Staff Publications

Staff Publications

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    'Staff publications' is the digital repository of Wageningen University & Research

    'Staff publications' contains references to publications authored by Wageningen University staff from 1976 onward.

    Publications authored by the staff of the Research Institutes are available from 1995 onwards.

    Full text documents are added when available. The database is updated daily and currently holds about 240,000 items, of which 72,000 in open access.

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Record number 325765
Title Ecopedological explorations of three calcareous rich fens in the Slovak Republic
Author(s) Kemmers, R.H.; Delft, S.P.J. van; Madaras, M.; Hoosbeek, M.R.; Vos, J.; Breemen, N. van
Source Wageningen : Alterra (Alterra rapport 887) - 57
Department(s) Soil Science Centre
Laboratory of Soil Science and Geology
Crop and Weed Ecology
Wageningen Environmental Research
Publication type Research report
Publication year 2004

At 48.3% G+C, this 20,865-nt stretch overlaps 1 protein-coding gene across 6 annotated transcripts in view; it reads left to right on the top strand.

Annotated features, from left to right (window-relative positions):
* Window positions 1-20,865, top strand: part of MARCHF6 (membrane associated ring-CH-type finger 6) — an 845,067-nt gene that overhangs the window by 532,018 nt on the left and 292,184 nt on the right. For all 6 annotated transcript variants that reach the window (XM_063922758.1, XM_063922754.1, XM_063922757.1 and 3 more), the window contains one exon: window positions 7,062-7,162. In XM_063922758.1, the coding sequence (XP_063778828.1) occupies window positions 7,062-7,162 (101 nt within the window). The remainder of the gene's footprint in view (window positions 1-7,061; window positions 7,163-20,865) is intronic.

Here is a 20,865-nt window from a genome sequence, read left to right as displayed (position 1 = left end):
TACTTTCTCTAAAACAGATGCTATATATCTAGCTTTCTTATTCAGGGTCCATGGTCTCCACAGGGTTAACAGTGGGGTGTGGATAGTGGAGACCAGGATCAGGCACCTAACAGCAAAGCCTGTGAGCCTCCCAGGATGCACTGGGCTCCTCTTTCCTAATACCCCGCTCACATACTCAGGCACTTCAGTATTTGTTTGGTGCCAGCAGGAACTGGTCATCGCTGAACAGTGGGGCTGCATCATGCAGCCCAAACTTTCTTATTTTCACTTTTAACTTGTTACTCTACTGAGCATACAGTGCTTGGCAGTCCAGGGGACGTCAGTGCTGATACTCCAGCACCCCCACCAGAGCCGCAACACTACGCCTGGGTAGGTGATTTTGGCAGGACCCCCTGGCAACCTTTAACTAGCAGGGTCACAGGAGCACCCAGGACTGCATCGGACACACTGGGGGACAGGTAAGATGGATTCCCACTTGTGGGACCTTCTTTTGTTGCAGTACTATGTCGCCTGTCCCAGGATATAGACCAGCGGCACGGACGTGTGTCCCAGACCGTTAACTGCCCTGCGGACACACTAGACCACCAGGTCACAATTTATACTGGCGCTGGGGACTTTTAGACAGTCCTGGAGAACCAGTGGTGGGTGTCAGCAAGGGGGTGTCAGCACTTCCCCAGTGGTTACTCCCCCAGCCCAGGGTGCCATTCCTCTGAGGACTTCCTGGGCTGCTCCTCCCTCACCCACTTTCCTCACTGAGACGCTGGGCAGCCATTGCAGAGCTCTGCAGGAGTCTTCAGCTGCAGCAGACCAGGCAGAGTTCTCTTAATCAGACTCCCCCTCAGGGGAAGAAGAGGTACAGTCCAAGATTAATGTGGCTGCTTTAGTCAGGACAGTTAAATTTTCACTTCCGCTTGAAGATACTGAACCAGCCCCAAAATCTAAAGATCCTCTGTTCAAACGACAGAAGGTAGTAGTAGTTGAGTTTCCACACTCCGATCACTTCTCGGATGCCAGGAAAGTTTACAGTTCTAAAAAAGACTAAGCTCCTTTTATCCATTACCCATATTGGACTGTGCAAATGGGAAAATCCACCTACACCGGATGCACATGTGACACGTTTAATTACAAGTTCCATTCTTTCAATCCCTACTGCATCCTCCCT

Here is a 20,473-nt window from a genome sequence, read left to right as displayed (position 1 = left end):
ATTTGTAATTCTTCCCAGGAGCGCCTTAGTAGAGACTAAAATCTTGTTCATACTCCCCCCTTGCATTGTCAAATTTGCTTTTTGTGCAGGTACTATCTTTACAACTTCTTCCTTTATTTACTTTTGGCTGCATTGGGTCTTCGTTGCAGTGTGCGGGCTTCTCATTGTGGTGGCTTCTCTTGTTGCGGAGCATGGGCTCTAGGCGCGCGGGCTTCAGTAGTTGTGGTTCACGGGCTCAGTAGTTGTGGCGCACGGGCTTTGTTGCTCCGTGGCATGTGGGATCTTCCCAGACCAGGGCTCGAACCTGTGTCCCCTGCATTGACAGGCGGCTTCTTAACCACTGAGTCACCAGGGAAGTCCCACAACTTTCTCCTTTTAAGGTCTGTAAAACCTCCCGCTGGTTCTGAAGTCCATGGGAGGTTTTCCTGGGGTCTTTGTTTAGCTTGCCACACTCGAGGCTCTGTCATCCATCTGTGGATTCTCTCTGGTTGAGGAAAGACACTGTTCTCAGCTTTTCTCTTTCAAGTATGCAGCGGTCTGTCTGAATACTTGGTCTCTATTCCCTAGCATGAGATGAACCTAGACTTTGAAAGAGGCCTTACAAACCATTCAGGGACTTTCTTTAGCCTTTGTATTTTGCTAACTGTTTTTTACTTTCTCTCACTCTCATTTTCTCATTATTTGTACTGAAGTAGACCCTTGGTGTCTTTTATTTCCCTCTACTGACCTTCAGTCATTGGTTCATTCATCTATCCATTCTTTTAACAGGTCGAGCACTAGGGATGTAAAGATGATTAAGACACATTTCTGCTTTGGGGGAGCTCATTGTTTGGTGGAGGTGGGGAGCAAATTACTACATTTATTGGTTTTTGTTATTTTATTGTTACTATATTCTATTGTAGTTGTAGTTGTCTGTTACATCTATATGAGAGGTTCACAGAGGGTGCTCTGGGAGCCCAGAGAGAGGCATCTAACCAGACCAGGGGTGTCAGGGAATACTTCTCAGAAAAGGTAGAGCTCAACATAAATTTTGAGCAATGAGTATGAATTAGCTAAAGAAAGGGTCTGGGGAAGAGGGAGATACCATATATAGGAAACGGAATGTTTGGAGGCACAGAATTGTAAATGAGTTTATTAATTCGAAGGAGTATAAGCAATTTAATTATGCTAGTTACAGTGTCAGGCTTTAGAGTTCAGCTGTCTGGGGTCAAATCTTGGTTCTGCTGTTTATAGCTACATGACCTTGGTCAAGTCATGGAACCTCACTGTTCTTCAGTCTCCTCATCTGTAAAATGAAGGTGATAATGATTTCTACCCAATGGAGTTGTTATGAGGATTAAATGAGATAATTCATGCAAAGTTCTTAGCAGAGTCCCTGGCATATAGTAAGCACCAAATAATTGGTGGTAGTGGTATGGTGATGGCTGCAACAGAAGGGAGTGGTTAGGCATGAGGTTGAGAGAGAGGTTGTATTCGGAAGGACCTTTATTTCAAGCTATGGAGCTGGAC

Keyword(s) laagveengebieden - bodemchemie - humusvormen - veengronden - slowakije - vegetatie - bodemprofielen - bodemkarteringen - productiviteit - fens - soil chemistry - humus forms - peat soils - slovakia - vegetation - soil profiles - soil surveys - productivity
Categories Soil Chemistry
Abstract This report presents the findings of quick surveys in three declining calcareous rich fens in the Slovak Republic to understand their origin and present state. Hypotheses were generated for further elaborated research as a base for restoration measures. Distinct sites along cross-sections were investigated by augering, soil sampling, making vegetation relevées and measuring temperatures and electric conductivities in peat profiles. Soil samples were collected for chemical analyses. Comparable processes and patterns were observed in the fens. The distribution patterns of the plant communities were strictly related to hydrological and pedological factors. The fens developed as flow-through-systems, with alternating cold discharge and warm recharge zones. Clear layers of calcite, pyrite and iron oxides alternated with organic layers in the discharge zones. Trophic levels of plant communities increased from the discharge to the recharge zones and were distinguished by distinct humus forms. Hardly any evidence was got for Fe- or Ca-bound inorganic P to explain low productivity at calcareous discharge sites, compared to recharge sites. Extremely low C/N and C/P ratio's suggested P and N immobilization by humification in these environments.
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